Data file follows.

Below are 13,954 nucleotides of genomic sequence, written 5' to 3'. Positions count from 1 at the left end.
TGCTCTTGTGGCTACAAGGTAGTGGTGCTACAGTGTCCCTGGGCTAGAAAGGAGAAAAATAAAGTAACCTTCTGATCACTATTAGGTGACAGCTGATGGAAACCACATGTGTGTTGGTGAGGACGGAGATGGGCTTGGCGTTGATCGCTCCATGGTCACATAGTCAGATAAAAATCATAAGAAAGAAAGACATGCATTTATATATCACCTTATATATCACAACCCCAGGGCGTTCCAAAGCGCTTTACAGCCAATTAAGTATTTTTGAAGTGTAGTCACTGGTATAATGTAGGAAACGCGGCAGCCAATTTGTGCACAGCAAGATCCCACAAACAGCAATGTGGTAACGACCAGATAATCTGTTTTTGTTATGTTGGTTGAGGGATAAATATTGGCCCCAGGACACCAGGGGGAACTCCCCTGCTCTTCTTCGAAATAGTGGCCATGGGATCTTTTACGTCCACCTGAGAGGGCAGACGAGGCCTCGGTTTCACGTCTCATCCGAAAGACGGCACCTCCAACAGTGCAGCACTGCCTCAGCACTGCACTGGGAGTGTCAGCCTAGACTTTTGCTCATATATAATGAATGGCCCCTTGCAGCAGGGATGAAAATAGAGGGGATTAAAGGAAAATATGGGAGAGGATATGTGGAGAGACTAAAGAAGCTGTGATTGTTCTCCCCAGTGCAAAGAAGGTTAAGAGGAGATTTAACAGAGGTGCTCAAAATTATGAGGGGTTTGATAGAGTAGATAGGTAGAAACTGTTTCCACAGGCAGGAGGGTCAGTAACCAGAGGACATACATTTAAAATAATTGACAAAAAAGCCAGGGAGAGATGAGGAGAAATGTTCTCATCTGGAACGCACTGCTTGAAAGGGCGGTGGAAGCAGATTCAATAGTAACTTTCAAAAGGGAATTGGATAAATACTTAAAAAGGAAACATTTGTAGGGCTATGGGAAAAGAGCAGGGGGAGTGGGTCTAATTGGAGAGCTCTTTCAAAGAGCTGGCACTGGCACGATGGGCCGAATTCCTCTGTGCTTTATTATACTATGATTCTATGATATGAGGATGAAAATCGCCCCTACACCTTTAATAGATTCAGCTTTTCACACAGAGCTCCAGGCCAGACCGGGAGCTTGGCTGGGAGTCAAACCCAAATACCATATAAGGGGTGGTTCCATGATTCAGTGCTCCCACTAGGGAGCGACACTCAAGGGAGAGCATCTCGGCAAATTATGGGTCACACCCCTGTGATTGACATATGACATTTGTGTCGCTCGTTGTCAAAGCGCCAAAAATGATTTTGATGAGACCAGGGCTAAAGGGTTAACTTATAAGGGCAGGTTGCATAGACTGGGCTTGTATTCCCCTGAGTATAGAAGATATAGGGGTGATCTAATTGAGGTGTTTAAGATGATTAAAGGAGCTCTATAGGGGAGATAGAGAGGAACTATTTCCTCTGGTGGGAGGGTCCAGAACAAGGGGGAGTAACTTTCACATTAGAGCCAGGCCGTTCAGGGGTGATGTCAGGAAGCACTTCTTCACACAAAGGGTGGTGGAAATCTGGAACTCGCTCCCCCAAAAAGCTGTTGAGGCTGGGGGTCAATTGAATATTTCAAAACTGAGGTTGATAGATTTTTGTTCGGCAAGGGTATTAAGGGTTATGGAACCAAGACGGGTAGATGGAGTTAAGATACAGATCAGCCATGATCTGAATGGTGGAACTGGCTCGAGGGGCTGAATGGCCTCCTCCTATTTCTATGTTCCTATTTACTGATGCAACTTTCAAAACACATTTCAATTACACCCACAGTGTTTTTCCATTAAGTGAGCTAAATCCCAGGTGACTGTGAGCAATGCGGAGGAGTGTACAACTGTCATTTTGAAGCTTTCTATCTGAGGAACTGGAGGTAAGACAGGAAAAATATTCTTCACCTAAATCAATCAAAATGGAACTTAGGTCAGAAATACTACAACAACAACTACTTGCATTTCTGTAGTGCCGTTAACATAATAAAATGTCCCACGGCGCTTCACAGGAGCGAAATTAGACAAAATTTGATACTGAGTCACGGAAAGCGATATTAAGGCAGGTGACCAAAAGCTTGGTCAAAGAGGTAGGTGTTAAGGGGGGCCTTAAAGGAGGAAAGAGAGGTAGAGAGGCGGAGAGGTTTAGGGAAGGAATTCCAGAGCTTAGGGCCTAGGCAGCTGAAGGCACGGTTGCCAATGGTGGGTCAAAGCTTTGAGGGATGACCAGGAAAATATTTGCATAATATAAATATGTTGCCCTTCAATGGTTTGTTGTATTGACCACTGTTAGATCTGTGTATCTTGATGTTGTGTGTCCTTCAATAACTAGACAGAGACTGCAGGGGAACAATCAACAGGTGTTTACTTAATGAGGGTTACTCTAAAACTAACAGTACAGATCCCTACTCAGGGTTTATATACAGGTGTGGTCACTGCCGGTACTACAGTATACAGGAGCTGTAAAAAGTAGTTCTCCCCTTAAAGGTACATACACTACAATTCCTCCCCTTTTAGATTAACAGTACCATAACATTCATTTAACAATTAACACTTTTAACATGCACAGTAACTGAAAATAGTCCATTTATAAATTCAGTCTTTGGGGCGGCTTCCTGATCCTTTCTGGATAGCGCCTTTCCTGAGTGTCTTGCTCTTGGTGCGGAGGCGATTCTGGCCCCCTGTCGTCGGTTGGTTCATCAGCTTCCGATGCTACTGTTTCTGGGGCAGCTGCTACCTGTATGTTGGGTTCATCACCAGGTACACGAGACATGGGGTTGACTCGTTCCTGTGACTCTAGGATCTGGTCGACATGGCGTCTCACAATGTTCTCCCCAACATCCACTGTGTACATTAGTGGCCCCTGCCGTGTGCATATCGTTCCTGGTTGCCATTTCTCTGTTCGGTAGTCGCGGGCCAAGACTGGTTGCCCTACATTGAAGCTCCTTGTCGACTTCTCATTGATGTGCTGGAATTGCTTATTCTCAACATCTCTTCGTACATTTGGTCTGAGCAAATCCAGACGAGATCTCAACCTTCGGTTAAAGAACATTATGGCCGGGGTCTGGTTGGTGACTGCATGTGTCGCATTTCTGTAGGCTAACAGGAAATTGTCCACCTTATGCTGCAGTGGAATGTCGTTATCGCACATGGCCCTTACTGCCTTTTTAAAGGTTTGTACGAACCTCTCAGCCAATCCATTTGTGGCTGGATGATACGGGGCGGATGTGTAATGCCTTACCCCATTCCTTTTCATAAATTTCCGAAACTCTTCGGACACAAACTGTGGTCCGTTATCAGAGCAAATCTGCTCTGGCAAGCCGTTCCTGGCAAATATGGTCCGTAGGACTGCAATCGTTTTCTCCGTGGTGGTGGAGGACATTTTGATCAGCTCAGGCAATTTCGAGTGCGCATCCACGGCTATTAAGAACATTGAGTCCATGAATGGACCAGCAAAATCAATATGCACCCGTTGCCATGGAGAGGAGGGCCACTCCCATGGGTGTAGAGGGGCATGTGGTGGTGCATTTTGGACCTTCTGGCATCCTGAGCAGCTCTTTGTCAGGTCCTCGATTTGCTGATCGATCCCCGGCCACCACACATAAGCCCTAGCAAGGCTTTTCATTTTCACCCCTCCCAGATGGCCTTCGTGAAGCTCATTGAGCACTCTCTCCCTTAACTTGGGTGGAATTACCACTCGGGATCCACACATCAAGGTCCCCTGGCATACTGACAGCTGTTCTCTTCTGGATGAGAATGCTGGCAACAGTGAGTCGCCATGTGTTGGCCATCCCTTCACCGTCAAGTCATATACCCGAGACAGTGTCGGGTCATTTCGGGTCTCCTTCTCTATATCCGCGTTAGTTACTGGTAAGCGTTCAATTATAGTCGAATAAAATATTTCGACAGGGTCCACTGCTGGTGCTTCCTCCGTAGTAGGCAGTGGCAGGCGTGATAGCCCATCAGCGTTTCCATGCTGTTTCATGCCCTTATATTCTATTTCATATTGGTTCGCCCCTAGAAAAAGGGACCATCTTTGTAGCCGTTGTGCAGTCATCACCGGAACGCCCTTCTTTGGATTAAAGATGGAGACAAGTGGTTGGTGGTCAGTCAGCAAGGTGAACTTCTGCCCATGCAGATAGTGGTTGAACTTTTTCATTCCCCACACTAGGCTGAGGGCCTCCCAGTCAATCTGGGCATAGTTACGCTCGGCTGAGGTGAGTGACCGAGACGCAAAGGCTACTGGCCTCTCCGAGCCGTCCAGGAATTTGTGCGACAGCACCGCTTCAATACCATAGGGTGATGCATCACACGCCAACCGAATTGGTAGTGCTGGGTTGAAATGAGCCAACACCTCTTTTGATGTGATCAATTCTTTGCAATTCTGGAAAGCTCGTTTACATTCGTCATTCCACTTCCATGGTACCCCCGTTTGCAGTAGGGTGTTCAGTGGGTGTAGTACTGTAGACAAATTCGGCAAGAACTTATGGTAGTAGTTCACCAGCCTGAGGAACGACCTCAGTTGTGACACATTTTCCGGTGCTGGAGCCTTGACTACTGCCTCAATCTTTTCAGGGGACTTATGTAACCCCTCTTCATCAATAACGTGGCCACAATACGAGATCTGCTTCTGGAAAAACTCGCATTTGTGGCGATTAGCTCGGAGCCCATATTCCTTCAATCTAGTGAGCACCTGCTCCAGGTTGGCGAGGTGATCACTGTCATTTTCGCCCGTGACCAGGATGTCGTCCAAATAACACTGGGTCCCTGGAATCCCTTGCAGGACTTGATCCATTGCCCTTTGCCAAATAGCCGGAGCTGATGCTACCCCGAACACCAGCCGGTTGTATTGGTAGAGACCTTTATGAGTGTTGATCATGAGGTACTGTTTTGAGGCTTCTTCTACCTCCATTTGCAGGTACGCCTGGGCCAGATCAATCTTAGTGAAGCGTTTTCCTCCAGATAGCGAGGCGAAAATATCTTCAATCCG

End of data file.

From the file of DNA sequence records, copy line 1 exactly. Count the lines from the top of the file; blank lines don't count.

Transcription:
Below are 13,954 nucleotides of genomic sequence, written 5' to 3'. Positions count from 1 at the left end.